Another Divorce Trend? Vatican Moves Closer To Accepting Divorce

collaborative divorce, Illinois divorce attorney, Illinois marital law,There have recently been several events that indicate new divorce trends. For instance, in a move of particular significance for the millions of Catholics in Illinois, the Vatican recently announced that it was softening its stance on divorce.

After the recently completed synod on marriage and the family, the committee issued a statement that there are “positive aspects of. . .cohabitation.”  The language signals a clear break from traditional church teaching that unmarried couples were living in sin. While stopping well short of endorsing such relationships, the synod also made some similar conclusions about same-sex marriages. The report stated that many gays had “gifts and qualities” that could give these people a place in the Christian community.

Pope Francis has been more inclusive than some of his predecessors, much to the chagrin of many conservatives. Forty-one of the 200 bishops in attendance openly objected to the report, so the matter is far from settled.

New Divorce Trends in Illinois Law

Catholic leaders are not the only ones grappling with the changing nature of families around the world. Here at home, there have been several changes in both the way the laws are written and the way that divorce lawyers in DuPage County protect their clients.

A few months ago, the legislature made some changes to the state’s spousal maintenance law. These were the first major updates since the law was overhauled in 2011. While there is still quite a bit of discretion, the judge must also apply a set formula to determine the amount of maintenance in a given case.

Essentially, the reforms are designed to move the state away from the traditional income-equalization alimony payments, which assumed that the man had a much higher income than the woman, and towards a rehabilitative model. Advocates of this model claim that spousal support exists as a temporary measure that enables the recipient spouse to go back to school, pay attorneys’ fees, enroll the children in daycare and deal with other short term expenses.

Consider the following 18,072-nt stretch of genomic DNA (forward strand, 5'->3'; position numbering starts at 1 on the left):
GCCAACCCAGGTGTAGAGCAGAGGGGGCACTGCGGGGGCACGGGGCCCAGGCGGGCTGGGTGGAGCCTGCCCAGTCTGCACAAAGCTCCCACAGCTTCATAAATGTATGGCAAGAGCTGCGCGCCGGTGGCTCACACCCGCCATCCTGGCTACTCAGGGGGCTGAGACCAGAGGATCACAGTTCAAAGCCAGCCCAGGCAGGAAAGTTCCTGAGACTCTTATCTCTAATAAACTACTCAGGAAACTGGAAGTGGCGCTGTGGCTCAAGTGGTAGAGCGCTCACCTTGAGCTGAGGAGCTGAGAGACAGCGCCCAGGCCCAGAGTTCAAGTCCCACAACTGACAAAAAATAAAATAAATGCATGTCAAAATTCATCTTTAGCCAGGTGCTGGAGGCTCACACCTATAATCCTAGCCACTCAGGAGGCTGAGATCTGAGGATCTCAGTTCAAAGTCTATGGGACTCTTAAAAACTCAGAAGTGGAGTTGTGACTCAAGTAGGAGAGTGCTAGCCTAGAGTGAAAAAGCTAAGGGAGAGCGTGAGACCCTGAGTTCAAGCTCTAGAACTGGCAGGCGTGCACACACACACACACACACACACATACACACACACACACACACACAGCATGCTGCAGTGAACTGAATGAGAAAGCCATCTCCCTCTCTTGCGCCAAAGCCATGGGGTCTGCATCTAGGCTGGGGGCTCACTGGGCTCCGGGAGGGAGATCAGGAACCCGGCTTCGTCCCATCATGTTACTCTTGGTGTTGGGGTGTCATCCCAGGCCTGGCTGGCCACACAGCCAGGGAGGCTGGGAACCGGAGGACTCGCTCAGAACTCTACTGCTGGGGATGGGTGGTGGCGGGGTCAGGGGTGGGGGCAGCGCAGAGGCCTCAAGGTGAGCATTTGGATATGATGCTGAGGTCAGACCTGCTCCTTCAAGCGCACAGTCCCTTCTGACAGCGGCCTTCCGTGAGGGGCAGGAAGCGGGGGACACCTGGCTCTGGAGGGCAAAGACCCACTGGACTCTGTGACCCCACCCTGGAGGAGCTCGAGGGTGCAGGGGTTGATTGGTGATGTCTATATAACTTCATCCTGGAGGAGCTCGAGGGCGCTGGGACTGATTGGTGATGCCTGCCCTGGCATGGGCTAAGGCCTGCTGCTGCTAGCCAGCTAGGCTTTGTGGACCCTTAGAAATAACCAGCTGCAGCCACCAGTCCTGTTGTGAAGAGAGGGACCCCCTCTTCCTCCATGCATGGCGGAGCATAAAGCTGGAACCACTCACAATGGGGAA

That is not the only area of change. More and more divorcing couples are eschewing the litigation model in favor of collaborative law. Instead of the traditional husband versus wife, the parties work together to forge a sustainable settlement regarding property, children and other issues. Collaborative law is certainly not for everybody, but it can be a way of reducing the significant financial and emotional costs that are commonly associated with divorce. So, it is important that your attorney be fully equipped to offer both litigation and non-litigation solutions.

Your family is in transition, and it has unique needs. For a free consultation with experienced  Aurora family law attorneys who take the time to understand your needs, contact the lawyers at Matthew M. Williams, P.C., today. We serve clients throughout the region.

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